What Is Borderline Personality Disorder?
The definition of borderline personality disorder is “a mental illness that is marked by an ongoing pattern of varying moods, self-image, and behavior.”
Personality traits that are common among people with BPD include anxiety, insecurity and poor self-image, unhealthy relationships, anger, self-harm, and instability.
After an event that is upsetting or “triggering,” people with BPD have a difficult time coping and calming down (what some refer to as a “hard time returning to a stable baseline”).
Experts consider borderline personality disorder to be a “major public health problem” because it’s associated with high levels of mental health service use and severe psychosocial impairment.
What are some signs that someone may be struggling with borderline personality disorder? Borderline personality disorder traits include:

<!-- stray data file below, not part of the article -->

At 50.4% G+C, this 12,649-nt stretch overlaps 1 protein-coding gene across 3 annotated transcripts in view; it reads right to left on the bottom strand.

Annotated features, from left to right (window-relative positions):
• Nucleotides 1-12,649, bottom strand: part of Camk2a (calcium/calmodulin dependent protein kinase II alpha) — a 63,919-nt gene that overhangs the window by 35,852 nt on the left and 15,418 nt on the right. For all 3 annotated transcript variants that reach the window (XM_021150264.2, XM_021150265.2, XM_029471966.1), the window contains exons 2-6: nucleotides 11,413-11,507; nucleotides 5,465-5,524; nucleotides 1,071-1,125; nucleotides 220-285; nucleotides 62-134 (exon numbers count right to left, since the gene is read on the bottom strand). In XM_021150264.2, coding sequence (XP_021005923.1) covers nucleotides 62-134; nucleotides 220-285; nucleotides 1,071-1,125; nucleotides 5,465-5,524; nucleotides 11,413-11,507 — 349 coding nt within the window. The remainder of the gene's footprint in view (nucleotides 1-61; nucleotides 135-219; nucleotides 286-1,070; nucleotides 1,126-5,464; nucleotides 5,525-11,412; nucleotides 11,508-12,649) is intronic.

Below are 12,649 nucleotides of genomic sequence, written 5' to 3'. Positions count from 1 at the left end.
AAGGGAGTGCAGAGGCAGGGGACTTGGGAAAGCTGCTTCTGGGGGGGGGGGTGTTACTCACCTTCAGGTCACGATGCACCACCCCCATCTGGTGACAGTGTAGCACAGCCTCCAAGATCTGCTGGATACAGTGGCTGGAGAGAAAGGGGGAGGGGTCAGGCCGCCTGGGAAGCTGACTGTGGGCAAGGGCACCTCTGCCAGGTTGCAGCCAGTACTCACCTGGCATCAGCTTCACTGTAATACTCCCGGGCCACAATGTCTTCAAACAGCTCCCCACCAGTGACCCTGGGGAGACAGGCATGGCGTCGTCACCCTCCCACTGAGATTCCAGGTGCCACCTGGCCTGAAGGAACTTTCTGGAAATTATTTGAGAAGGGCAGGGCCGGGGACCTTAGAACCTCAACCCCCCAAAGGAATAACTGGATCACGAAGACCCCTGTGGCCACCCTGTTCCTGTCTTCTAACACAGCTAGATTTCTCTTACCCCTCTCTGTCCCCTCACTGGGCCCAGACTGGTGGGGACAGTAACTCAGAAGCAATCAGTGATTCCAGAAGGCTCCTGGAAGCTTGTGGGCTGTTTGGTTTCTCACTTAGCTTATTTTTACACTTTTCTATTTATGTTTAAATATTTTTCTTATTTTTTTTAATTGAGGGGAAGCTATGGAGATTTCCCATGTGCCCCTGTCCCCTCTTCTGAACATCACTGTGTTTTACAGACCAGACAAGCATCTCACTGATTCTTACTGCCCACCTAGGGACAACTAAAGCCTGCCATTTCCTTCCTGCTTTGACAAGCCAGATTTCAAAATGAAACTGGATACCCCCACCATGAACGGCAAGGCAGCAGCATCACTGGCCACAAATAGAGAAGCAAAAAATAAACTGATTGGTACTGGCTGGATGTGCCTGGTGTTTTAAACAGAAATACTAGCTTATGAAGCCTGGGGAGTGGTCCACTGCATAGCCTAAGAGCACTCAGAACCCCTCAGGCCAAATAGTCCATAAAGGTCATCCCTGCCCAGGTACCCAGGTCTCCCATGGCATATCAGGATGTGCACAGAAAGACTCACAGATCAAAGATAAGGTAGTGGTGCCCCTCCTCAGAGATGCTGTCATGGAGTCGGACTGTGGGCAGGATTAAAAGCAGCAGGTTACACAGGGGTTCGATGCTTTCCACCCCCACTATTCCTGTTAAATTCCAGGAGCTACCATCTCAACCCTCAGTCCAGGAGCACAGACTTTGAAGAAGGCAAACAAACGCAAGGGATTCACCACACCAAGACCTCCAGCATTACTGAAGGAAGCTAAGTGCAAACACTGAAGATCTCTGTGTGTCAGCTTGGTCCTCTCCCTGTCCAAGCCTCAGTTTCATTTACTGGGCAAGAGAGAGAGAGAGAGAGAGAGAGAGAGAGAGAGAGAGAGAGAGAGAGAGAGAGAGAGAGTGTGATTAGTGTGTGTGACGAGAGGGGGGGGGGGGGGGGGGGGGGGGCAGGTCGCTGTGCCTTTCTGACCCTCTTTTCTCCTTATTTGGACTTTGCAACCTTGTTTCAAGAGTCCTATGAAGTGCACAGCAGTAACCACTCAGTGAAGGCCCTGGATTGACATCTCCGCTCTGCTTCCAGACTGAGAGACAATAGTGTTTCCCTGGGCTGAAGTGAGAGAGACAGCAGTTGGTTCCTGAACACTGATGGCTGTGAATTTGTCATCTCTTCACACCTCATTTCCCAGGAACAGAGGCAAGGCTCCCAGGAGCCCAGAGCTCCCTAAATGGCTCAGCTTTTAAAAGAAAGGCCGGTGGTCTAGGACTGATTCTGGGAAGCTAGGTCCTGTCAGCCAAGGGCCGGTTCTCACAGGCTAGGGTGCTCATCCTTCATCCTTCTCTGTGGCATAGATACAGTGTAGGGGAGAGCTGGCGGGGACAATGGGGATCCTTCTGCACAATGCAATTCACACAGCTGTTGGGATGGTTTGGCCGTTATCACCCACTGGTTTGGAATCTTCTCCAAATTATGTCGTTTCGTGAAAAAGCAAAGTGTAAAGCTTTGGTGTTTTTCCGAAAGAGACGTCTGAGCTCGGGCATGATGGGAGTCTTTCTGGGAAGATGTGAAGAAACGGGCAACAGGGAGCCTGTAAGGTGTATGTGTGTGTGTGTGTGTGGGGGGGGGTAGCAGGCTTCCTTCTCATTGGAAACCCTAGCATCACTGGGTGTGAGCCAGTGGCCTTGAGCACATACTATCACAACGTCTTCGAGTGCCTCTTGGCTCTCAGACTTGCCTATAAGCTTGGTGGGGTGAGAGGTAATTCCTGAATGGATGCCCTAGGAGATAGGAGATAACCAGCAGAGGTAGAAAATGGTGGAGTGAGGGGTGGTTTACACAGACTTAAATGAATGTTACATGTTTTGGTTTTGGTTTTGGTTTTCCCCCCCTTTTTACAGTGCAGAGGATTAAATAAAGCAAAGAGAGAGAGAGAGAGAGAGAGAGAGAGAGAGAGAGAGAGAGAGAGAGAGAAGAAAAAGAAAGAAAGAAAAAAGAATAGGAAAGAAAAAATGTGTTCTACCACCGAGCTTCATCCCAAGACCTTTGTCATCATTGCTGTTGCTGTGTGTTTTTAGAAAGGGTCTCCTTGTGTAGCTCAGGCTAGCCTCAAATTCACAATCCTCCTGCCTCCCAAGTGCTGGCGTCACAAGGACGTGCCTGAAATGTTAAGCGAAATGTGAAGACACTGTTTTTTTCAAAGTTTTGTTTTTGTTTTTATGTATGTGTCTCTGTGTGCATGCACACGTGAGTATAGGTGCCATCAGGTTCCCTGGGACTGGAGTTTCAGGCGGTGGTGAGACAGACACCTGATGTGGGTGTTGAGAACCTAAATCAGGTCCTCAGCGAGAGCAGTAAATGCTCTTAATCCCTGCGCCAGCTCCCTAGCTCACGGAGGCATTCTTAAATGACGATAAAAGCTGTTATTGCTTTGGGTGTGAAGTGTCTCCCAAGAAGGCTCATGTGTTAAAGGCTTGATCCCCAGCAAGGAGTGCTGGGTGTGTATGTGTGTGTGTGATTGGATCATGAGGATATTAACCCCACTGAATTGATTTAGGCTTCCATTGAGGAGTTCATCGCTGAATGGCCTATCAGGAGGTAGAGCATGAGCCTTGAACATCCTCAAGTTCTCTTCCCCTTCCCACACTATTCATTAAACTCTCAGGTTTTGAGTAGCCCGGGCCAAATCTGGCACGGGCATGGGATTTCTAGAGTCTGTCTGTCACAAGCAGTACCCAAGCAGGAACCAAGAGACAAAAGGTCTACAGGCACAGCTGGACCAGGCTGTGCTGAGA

- Patterns of emotional ups and downs
- Impulsivity and being highly reactive
- Relationship/interpersonal difficulties
- Identity disturbances, including poor self-esteem and poor body image
- Disturbed cognition
Signs & Symptoms of Borderline Personality Disorder
The Diagnostic and Statistical Manual (5th Edition), aka the “DSM-5” that is used by psychologists/psychiatrists, includes a specific criteria/framework that is used to diagnose a borderline personality disorder.
Diagnosis is based on particular personality traits, signs, and symptoms.
The DSM-5 states that “The essential features of a personality disorder are impairments in personality (self and interpersonal) functioning and the presence of pathological personality traits.”